March 20th, 2014
It’s been something of a strange couple of weeks, which has ranged from various incidents, both little and large. From a suddenly positive change in job security, to a negative change in job security, to discovering a co-worker dropped dead at the weekend, to the dropping of The Zero Theorem into cinemas.
March 17th, 2014
Über #0-10, by Kieron Gillen, Caanan White, Joseph Silver, Kurt Hathaway and Digicore Studios
Kieron Gillen let the mask slip a little at the start, when he positioned this comic as the anti-ASS, as a refutation of Superman’s central place in 20th Century history, in a spiel designed to mark Über out as being a comic free of the sort of self-commentary that defines so many modern superhero comics. “It’s probably the least ironic book I’ve ever written,” he said:
It has nothing to say about superhero comics. In fact, its utter negation of that genre-criticism may be the closest it comes to commentary. I’ve read many books which seem to labour under the delusion that the conception of Superman was the most important moment in the 1930s. This isn’t one of them. My only interest is in how I can use this genre’s conceit to create metaphors to explores aspects of WW2…
This comment, buried as it was in the mix of metatextual soul searching and historical gamesmanship of Über #0′s backmatter, provides the key to understanding the uncanny dynamics of this comic. In attempting to ward off irony and meta-commentary, Gillen negated any possibility of this comic escaping the superhero meta-conversation. Which, it turns out, is actually quite fitting in the end. Carefully researched as Über might be, with everything from troop movements to weather conditions having been taken into account, this WW2 with superheroes fantasy is still a superhero fantasy, and as such it manages the odd trick of destroying both history and genre conventions and reinforcing them at the same time.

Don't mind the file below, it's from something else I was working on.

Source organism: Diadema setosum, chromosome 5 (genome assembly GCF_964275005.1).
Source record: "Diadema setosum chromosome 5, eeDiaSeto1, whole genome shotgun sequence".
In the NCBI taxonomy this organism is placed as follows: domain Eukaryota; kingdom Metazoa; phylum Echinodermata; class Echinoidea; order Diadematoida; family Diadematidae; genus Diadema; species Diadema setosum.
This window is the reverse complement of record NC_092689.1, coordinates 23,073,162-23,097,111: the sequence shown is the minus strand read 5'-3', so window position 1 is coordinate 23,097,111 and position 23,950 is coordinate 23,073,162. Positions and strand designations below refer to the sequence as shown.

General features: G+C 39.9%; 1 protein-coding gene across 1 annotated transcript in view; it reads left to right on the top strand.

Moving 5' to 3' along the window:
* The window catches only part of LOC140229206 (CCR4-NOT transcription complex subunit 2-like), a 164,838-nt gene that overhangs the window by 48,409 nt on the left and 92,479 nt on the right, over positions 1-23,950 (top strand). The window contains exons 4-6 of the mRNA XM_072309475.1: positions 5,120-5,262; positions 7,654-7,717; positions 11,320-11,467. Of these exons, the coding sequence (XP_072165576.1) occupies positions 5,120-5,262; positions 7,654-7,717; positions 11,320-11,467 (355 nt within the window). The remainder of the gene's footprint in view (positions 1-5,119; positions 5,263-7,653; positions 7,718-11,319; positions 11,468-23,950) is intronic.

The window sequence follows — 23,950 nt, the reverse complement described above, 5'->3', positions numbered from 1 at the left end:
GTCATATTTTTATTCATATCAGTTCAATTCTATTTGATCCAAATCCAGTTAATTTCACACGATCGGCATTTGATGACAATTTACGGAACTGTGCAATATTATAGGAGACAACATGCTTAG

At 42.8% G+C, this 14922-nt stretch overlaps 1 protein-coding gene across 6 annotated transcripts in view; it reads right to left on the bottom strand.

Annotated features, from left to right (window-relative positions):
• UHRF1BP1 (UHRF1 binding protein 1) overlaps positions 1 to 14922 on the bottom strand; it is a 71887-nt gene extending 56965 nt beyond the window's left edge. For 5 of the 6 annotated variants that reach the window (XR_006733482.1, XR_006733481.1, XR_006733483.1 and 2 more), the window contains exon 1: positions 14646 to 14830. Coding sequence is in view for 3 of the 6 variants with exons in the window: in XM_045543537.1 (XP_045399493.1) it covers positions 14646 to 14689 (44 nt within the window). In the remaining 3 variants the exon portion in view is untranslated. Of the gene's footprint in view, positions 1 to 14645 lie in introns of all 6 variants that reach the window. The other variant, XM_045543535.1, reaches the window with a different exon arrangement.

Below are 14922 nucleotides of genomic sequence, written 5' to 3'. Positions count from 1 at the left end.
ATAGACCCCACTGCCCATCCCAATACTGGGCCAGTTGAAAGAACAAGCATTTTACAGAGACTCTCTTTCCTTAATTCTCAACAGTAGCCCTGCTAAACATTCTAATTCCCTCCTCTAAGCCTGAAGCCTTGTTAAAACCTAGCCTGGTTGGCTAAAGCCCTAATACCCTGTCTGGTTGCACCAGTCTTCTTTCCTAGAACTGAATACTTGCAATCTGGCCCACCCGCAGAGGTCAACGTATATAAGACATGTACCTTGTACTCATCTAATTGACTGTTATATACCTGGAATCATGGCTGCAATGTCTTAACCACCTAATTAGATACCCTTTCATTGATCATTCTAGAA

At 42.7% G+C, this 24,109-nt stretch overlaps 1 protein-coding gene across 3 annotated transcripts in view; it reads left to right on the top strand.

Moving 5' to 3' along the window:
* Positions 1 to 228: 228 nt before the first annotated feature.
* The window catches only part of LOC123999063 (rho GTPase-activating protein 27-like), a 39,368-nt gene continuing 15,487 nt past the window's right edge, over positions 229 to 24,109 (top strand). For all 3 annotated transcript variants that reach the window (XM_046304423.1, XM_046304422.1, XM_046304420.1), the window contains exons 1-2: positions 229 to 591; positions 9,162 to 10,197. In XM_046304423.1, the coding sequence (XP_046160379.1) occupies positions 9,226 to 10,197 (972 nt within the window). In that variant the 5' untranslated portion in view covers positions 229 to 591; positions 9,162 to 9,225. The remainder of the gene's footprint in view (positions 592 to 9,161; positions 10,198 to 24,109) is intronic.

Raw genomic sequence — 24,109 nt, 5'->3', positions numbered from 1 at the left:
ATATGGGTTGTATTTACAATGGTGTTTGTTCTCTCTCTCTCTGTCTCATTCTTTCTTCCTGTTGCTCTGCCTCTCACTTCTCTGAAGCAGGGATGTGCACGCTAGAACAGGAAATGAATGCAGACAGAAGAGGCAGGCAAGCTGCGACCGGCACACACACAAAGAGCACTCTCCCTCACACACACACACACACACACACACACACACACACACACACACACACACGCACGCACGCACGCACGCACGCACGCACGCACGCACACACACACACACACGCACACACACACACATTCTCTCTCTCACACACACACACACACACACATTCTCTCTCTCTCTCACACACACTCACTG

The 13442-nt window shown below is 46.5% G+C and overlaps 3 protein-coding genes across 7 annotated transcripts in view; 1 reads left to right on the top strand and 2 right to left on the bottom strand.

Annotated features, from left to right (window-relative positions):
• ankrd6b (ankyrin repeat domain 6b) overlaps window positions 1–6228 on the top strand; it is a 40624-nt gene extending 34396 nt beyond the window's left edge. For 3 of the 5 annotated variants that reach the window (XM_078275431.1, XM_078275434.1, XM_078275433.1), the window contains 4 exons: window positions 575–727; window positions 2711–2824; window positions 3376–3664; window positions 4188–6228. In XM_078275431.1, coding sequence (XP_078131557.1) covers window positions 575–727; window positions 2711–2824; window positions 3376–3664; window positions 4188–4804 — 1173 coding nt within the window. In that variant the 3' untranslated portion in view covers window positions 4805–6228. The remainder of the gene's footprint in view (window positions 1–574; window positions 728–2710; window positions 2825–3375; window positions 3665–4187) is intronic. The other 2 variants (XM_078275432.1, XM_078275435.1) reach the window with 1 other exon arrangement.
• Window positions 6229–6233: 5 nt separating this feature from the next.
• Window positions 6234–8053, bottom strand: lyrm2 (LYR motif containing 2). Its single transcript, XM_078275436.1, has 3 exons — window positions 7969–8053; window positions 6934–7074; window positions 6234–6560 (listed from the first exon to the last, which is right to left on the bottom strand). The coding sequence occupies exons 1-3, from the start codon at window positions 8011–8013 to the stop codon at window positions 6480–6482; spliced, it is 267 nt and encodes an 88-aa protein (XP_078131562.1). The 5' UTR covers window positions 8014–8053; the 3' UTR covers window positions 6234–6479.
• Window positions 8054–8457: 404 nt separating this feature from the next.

In contrast to the carefully composed alternate reality of All Star Superman – with its suggestion of a world where greed, imperialism and mortal panic exist but are never the only options – Gillen and White present an alt-modernity in which the foundational horrors of the mid 20th Century era are all there but louder.
March 6th, 2014
Wow, all that German dialogue was annoying, wasn’t it? As an experiment in formalist pass-agging, it’s classic Moore of course, but my German reading is max schrecklich so I had to scurry off to the internet for a translation and- OH!
…Yeah fair play, you got me there you bearded, crabby old bastard. There I go, running off to lean on the old god’s hippocampus again, without even an editorial assistant to do it for me! Genius. I think a lot of people don’t pick up on the humour in Alan Moore’s work, actually?
Handled the French and most of the English bits OK though, so, y’know, integrity there. Feel like the word ‘hypocrite’ should make an appearance now, though we don’t really need it… hold on to the first four letters of it though, because we’ll be using them for real in a minute.
This arrived in the comic shop with much less fanfare than your average doodlebug, but as soon as Gary sent up the siren I goosestepped down the hill to fetch it quicksmart. Got it home and more or less enjoyed it – it was straightforward, no-nonsense/lots of nonsense, pretty much alright.
Except for the Xmen stuff, the so-and-so superhero is married to so-and-so superhero’s cousin’s brother-in-law stuff, I could do without all that. These Victorian superheroes with big cars – like, their big car is the superpower – they’d died out quite naturally by the middle of the last century, which was OK. Bringing them back, trying to give them a dignity and relevance beyond their sell by - just can’t really see why this is any less wank than any other variety of steampunk: Dave McKean and Jeremy Clarkson polishing the cogs on their beaver hats, compulsively checking their gold atomic pocket watches.
There’s the copyright issues (old and new) of course, but the James Bond, shit the Harry Potter workarounds for that were more elegant and welcome: Forcing an alternative contemporaneity into the template, deliberately not using characters from the pop lit of the day embuggers the entire LOEG scheme. The world isn’t a reflection of the popular imagination of the era under examination, it’s just another partial and arbitrary superhero playground where everything is up for fudging.